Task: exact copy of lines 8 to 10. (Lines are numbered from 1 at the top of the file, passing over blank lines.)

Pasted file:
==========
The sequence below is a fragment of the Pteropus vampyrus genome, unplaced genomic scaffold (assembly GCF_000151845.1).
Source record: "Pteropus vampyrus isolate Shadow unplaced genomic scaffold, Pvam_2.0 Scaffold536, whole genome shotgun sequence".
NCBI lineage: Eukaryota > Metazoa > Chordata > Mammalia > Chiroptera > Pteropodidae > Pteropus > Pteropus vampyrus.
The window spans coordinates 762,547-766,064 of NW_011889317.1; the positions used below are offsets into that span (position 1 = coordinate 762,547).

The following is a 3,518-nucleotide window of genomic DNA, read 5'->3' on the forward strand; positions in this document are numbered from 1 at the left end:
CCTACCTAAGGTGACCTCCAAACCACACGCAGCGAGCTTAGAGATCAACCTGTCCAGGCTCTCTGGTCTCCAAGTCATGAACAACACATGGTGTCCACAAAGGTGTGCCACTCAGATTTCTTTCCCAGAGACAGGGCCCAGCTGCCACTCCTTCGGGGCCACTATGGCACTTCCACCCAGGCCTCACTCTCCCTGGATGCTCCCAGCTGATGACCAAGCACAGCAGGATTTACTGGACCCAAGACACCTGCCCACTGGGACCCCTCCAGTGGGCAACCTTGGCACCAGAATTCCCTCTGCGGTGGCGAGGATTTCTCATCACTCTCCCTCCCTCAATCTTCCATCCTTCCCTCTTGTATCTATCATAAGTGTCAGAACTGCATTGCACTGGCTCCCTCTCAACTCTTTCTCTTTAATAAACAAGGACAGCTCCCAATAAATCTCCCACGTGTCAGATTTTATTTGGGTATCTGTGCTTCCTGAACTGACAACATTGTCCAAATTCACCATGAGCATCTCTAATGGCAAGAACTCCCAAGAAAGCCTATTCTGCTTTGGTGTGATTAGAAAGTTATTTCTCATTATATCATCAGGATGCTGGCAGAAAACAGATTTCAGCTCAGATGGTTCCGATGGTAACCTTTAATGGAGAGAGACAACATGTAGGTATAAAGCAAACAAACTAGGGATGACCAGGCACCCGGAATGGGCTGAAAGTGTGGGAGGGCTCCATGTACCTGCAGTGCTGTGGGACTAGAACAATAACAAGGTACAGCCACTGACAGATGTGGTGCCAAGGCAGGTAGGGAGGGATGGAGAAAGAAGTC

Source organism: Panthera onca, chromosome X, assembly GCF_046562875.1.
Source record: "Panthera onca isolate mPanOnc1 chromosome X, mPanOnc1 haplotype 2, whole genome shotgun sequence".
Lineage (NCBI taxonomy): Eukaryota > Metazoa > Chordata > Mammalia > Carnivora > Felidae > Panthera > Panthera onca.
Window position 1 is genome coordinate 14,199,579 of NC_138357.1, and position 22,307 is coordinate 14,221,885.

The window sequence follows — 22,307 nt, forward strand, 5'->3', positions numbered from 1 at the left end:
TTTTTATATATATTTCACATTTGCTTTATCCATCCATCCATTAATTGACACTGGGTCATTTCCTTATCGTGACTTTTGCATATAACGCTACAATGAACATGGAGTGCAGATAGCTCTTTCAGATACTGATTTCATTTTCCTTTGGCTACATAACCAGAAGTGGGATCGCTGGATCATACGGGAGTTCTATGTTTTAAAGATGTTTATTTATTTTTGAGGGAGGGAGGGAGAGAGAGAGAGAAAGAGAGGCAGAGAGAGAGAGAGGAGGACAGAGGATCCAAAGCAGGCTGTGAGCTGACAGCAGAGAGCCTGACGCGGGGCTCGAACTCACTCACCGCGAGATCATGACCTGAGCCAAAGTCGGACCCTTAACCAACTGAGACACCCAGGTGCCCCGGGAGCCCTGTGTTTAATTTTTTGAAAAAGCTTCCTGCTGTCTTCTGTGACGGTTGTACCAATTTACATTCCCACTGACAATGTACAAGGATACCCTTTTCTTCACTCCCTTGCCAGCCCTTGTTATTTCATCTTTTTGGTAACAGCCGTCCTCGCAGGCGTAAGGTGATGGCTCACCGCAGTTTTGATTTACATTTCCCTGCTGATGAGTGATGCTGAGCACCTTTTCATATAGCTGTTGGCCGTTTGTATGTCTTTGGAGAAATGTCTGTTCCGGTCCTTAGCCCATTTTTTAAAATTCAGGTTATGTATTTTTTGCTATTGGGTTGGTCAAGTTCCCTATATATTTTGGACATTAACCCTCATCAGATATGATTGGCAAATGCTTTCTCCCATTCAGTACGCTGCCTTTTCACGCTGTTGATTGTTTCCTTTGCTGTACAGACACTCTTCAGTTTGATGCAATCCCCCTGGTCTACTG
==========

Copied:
Source record: "Panthera onca isolate mPanOnc1 chromosome X, mPanOnc1 haplotype 2, whole genome shotgun sequence".
Lineage (NCBI taxonomy): Eukaryota > Metazoa > Chordata > Mammalia > Carnivora > Felidae > Panthera > Panthera onca.
Window position 1 is genome coordinate 14,199,579 of NC_138357.1, and position 22,307 is coordinate 14,221,885.